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6. 'Satellite camps' causing consternation

Under NCAA rules, schools are allowed to host camps within a 50-mile radius of their school. But that doesn't affect coaches, who are allowed to work camps outside that radius. That means that coaches can work at camps hosted by other schools. The Big Ten, Big 12 and Pac-12 allow their coaches to do so; the ACC and SEC do not. Well, that has become a big deal to some, especially since new Michigan coach Jim Harbaugh announced in April that he would be working at nine camps, in seven different states, in June. And Pac-12 football coaches said they were exploring the idea of hosting regional camps during the summer. Last year, Penn State coach James Franklin miffed a bunch of coaches by attending two camps in the Southeast (one in Georgia hosted by Georgia State and one in Florida hosted by Stetson, a small-college program). Harbaugh, and the Pac-12 coaches collectively, raised the blood pressure of some again this year, to the point that a football oversight committee will look into the situation relatively soon. Detractors say that, basically, the rule allows coaches from a "big" program to take over the camp of a smaller program. The oversight committee will need to decide if the detractors have a point, or if given the truly big issues facing the sport, this is a relatively insignificant matter.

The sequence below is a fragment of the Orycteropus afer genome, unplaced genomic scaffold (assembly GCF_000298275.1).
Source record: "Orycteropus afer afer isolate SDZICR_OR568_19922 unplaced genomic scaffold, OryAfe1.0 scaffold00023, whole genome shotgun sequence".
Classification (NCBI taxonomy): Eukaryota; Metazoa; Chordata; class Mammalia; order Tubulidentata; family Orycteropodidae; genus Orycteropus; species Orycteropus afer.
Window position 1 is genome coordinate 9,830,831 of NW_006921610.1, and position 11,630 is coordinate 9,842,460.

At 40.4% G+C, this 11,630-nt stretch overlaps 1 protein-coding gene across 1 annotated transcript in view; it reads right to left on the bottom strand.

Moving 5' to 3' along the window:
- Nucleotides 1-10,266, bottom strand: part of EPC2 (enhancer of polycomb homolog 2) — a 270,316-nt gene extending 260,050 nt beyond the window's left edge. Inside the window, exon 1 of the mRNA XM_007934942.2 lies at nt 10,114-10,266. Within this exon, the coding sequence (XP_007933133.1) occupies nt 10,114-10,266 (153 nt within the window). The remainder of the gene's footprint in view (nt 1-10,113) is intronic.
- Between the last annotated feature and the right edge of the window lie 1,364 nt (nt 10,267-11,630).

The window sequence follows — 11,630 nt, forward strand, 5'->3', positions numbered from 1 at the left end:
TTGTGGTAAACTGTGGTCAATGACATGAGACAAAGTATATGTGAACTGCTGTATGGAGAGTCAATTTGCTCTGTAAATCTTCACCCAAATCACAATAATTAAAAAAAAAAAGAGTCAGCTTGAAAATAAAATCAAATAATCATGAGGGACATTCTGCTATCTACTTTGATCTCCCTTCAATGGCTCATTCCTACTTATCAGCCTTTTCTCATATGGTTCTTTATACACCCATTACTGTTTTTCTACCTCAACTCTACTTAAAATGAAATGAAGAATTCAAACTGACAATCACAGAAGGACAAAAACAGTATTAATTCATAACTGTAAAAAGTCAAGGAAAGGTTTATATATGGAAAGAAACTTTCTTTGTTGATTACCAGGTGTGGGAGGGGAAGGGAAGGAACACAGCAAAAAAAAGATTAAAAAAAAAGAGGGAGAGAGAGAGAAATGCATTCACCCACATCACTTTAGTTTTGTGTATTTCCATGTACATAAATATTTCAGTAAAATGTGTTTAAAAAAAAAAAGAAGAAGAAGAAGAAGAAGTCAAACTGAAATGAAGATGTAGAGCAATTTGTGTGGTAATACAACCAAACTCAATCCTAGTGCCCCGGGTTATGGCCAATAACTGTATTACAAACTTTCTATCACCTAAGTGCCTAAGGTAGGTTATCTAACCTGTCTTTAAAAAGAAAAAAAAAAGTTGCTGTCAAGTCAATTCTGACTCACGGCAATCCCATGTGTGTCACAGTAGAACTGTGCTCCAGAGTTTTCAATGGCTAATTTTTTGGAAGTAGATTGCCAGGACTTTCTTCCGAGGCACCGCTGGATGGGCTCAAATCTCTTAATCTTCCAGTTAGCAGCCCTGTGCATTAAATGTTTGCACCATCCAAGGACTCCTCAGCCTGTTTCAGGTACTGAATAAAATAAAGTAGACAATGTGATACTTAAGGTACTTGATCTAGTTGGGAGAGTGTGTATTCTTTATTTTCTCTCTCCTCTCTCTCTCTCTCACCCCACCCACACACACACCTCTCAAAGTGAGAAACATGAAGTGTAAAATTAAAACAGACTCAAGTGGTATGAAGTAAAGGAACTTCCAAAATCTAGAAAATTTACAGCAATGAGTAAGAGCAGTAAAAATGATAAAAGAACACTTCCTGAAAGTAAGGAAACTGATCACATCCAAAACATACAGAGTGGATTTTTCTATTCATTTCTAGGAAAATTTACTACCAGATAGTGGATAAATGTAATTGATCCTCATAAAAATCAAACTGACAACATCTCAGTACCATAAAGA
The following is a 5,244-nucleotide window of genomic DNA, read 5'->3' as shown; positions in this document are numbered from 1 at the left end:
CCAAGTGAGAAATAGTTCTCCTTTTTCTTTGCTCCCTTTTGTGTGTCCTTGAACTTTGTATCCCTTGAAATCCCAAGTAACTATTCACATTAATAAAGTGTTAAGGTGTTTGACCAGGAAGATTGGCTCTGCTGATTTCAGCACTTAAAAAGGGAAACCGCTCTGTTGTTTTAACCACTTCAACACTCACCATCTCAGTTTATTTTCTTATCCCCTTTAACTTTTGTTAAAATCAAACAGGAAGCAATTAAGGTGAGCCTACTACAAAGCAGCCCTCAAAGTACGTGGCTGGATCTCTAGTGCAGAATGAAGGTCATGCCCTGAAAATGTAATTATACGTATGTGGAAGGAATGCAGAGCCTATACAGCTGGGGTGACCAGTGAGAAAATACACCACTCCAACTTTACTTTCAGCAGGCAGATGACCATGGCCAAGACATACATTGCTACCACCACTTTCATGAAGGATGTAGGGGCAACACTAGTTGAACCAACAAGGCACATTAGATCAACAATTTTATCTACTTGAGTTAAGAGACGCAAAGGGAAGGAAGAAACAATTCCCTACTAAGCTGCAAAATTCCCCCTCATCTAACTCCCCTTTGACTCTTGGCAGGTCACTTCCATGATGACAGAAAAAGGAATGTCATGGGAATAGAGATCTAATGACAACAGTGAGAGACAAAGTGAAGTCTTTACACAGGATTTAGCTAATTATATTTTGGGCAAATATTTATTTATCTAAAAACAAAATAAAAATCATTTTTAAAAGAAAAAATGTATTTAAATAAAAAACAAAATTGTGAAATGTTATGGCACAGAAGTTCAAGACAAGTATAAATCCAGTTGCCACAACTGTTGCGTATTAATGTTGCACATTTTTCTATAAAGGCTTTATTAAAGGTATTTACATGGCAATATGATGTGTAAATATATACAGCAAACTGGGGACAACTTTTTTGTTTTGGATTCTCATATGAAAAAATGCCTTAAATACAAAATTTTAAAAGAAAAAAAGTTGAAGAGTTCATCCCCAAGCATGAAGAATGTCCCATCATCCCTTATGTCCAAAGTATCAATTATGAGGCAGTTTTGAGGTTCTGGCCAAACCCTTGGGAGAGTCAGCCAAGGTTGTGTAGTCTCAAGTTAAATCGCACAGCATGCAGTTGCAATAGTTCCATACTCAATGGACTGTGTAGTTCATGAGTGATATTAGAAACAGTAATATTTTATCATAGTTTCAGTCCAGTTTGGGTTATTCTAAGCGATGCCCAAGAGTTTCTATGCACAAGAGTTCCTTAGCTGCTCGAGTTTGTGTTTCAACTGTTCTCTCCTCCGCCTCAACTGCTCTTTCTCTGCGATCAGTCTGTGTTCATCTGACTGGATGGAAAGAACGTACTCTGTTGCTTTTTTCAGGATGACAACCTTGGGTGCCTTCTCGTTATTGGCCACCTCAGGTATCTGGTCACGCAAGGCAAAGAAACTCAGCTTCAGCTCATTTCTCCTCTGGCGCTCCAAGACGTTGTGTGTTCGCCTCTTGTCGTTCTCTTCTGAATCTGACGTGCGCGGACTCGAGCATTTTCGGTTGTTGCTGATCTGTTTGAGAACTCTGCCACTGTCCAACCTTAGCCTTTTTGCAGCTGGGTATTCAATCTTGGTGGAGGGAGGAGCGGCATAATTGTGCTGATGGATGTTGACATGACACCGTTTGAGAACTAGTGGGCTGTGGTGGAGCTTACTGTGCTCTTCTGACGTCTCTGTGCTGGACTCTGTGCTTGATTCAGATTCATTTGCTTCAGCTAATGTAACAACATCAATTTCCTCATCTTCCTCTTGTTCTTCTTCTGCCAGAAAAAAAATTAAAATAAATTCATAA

Check out the top 10 players from Oklahoma to play in the NFL.

7. Oklahoma players 'boycott'

Oklahoma players decided to skip a day of spring practice, but Sooners coach Bob Stoops fully supported them. OU players chose not to practice as a form of protest over a video that featured members of the university's Sigma Alpha Epsilon chapter participating in a racist chant while on a bus on the way to a fraternity event. A school spokesman told the media that Stoops and some team leaders agreed to a protest instead of practicing.

8. Weekly playoff rankings to continue